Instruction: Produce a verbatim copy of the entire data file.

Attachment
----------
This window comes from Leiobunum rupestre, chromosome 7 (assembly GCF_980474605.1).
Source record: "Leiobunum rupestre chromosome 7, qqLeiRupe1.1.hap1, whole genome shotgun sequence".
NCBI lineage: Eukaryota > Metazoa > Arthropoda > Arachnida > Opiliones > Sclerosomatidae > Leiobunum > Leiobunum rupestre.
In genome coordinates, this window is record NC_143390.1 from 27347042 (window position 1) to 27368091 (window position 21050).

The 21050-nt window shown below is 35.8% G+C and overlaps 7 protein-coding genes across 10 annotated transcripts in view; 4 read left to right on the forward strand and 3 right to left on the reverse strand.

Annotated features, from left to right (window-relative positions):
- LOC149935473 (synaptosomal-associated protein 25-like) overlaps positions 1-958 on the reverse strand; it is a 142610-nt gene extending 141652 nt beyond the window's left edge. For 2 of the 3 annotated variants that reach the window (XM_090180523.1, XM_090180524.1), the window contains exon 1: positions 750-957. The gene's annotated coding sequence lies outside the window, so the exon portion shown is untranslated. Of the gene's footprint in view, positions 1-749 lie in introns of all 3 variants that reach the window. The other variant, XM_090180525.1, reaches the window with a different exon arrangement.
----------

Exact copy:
This window comes from Leiobunum rupestre, chromosome 7 (assembly GCF_980474605.1).
Source record: "Leiobunum rupestre chromosome 7, qqLeiRupe1.1.hap1, whole genome shotgun sequence".
NCBI lineage: Eukaryota > Metazoa > Arthropoda > Arachnida > Opiliones > Sclerosomatidae > Leiobunum > Leiobunum rupestre.
In genome coordinates, this window is record NC_143390.1 from 27347042 (window position 1) to 27368091 (window position 21050).

The 21050-nt window shown below is 35.8% G+C and overlaps 7 protein-coding genes across 10 annotated transcripts in view; 4 read left to right on the forward strand and 3 right to left on the reverse strand.

Annotated features, from left to right (window-relative positions):
- LOC149935473 (synaptosomal-associated protein 25-like) overlaps positions 1-958 on the reverse strand; it is a 142610-nt gene extending 141652 nt beyond the window's left edge. For 2 of the 3 annotated variants that reach the window (XM_090180523.1, XM_090180524.1), the window contains exon 1: positions 750-957. The gene's annotated coding sequence lies outside the window, so the exon portion shown is untranslated. Of the gene's footprint in view, positions 1-749 lie in introns of all 3 variants that reach the window. The other variant, XM_090180525.1, reaches the window with a different exon arrangement.